Wiki pages: In Canvas, students can complete WTL assignments by creating a page as a wiki and allowing it to be edited by anyone so that students can to a group writing assignment. Instructions for creating a page are available from Canvas at https://community.canvaslms.com/docs/DOC-1842 .
The following technologies can be used for writing assignments:
Sites at Penn State: Penn State provides blogging services to all members of the University community.
Twitter: After you have finished reading, researching, or discussing assigned content, write about the material until you come up with a brief summary of some aspect of what you learned that will fit into a Twitter post. A Twitter post (or tweet) allows for 140 characters, including the hashtag and its name.
Yammer: A social networking service similar to Facebook but made available as a private tool for Penn State users, Yammer can be used for discussions where students can also share files, take polls, give praise, and comment on each other’s posts.
Polling: Polling software and apps for phones can often be downloaded for free and used in the classroom with technology owned by the student such as a laptop, tablet, or cell phone. For example, Poll Everywhere is free and can be used with PowerPoint or any other type of presentation. Short, open-ended written answers can be given through Poll Everywhere.
VoiceThread: This online communication and presentation tool can be used for asynchronous discussion that easily shares images, videos, voice comments, documents, and written comments.
Things to Consider
For successful implementation of WTL, you should consider the following strategies:
WTL activities can easily provide a quick classroom assessment to quickly determine what your class is learning while still focusing on the topic. Through this informal formative assessment, instructors can easily diagnose and clarify points of confusion before giving students the next exam and moving on to other topics.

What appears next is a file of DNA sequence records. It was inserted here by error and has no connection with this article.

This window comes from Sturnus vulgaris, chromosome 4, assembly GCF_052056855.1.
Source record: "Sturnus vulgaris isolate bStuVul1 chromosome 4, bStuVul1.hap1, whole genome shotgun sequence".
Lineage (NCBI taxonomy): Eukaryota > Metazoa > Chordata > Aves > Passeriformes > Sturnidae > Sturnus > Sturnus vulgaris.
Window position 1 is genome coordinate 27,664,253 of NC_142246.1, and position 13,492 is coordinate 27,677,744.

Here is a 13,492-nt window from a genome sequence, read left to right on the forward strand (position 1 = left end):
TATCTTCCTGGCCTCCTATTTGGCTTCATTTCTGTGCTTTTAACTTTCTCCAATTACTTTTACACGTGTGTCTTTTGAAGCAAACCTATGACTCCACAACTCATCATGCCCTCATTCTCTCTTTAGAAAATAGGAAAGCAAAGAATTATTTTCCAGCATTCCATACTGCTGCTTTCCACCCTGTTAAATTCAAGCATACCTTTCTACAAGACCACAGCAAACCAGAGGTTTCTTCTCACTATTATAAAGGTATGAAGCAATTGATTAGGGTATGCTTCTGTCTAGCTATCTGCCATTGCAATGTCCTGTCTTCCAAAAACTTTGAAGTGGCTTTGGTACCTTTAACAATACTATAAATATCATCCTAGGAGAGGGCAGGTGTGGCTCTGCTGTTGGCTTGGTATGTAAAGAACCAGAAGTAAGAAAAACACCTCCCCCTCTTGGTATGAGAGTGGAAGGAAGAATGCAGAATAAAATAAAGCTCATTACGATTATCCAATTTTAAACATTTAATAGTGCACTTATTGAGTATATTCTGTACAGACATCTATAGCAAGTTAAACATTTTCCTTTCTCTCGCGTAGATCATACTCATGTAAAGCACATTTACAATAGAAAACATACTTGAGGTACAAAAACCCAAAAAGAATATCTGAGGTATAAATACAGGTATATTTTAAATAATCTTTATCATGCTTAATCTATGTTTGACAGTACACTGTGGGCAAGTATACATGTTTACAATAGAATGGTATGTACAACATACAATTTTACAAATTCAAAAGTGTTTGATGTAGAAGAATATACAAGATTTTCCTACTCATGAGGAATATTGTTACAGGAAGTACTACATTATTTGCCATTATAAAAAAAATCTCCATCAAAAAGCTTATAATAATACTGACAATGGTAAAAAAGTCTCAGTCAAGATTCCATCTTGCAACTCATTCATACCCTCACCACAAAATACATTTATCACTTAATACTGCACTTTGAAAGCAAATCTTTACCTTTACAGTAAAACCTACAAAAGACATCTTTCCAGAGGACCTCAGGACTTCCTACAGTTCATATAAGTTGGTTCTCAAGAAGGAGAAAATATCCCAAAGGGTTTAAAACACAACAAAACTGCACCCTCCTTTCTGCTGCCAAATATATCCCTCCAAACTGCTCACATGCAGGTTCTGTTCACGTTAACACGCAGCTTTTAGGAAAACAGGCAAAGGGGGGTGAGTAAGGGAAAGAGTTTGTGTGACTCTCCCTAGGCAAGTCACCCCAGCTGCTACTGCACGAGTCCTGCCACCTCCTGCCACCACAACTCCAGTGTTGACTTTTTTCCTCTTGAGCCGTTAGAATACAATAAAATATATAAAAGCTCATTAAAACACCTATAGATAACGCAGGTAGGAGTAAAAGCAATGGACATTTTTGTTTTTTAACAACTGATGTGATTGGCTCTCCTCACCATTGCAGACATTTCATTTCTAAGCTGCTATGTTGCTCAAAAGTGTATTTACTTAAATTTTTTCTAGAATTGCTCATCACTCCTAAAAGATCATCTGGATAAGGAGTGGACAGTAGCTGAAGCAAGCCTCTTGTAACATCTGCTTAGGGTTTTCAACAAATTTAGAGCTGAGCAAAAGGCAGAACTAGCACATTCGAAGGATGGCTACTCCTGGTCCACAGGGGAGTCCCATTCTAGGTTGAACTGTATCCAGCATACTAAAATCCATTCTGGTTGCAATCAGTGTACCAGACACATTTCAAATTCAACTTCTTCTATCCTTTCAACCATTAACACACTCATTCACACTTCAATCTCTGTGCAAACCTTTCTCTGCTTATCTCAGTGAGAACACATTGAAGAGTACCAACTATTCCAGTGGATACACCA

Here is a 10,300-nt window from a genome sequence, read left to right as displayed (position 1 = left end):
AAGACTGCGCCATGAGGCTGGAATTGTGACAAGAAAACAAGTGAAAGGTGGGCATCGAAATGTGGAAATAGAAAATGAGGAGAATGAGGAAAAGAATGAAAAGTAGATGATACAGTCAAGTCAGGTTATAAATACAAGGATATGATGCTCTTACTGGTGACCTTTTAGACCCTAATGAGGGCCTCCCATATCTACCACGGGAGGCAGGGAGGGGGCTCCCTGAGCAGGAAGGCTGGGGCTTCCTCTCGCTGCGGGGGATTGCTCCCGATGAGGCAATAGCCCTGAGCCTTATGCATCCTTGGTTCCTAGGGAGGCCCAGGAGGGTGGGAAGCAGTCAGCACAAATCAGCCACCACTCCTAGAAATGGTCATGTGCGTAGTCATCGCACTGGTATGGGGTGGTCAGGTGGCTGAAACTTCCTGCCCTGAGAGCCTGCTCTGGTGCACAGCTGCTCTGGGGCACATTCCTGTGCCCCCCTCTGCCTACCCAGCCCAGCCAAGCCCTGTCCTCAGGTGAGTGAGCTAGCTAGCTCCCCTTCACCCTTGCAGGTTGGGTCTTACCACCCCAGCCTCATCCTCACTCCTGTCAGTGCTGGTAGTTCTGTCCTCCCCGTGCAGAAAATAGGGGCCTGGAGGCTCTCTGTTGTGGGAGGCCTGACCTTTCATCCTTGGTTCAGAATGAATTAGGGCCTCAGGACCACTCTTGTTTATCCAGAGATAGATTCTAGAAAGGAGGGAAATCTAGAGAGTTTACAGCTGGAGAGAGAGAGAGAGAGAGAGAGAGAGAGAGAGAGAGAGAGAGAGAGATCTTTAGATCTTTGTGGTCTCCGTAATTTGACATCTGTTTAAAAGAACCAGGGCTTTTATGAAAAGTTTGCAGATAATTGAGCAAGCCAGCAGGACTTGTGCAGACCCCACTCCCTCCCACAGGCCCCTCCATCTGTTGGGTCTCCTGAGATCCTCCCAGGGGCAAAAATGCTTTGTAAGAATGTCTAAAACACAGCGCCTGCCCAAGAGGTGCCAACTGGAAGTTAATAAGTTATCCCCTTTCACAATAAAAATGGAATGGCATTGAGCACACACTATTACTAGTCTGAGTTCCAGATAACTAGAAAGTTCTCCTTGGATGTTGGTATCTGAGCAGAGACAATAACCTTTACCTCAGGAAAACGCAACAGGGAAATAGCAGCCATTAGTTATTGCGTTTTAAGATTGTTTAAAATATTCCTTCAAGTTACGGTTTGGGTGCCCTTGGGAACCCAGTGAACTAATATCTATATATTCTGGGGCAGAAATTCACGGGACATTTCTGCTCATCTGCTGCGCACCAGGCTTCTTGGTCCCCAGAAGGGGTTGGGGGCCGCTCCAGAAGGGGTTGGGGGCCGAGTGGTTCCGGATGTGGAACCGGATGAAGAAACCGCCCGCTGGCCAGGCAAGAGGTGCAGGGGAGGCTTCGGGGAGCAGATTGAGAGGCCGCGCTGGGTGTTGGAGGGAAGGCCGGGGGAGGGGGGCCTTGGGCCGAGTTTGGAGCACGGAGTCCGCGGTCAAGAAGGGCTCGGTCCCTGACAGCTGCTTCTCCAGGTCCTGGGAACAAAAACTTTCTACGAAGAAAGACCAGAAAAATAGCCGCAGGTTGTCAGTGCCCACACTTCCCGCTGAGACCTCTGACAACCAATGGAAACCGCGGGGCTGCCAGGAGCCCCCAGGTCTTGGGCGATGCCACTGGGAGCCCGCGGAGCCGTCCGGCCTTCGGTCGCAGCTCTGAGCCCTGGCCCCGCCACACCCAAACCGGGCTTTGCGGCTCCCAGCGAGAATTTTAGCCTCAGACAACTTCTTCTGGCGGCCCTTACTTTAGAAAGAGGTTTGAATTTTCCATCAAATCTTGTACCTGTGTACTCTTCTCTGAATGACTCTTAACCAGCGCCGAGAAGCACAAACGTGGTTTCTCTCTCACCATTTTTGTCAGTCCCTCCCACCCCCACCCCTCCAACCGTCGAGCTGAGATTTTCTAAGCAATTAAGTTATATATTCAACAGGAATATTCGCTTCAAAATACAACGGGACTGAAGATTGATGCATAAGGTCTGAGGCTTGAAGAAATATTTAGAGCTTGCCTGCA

Reading short, informal writing assignments is no more time consuming than any other type of class preparation.
Kiefer, Kate. “What is Writing to Learn?” The WAC Clearinghouse, Colorado State University. http://wac.colostate.edu/intro/pop2d.cfm.
Kopp, Bryan. “Informal Writing Assignments: Writing to Learn.” University of Wisconsin, La Crosse. http://www.uwlax.edu/catl/writing/assignments/writingtolearn.htm.
Morris. Gayle. “Integrating Low-Stakes Writing in Large College Classrooms Supplement 2: Twitter Assignments.” University of Michigan. http://www.lsa .umich.edu/UMICH/sweetland/Home/Downloads/Supplement2_TwitterAssignments.pdf.
Nilson, Linda B. “Writing-to-Learn Activities and Assignments.” In Teaching at Its Best: A Research-Based Resource for College Instructors 2010, 17-172. San Francisco: Jossey-Bass, 2010. http://www.pharmacy.cmu.ac.th/unit/unit_files /files_download/ 2014-05-02Teaching-at-its-best.pdf.
“Writing to Learn.” Duquesne University, Center for Teaching Excellence. http://www.duq.edu/about/centers-and-institutes/teaching-and-learning/writing-to-learn.
“Writing to Learn Activities.” East Carolina University. https://www.ecu.edu/cs-acad/writing/wac/upload/Writing-to-Learn-Activities.pdf.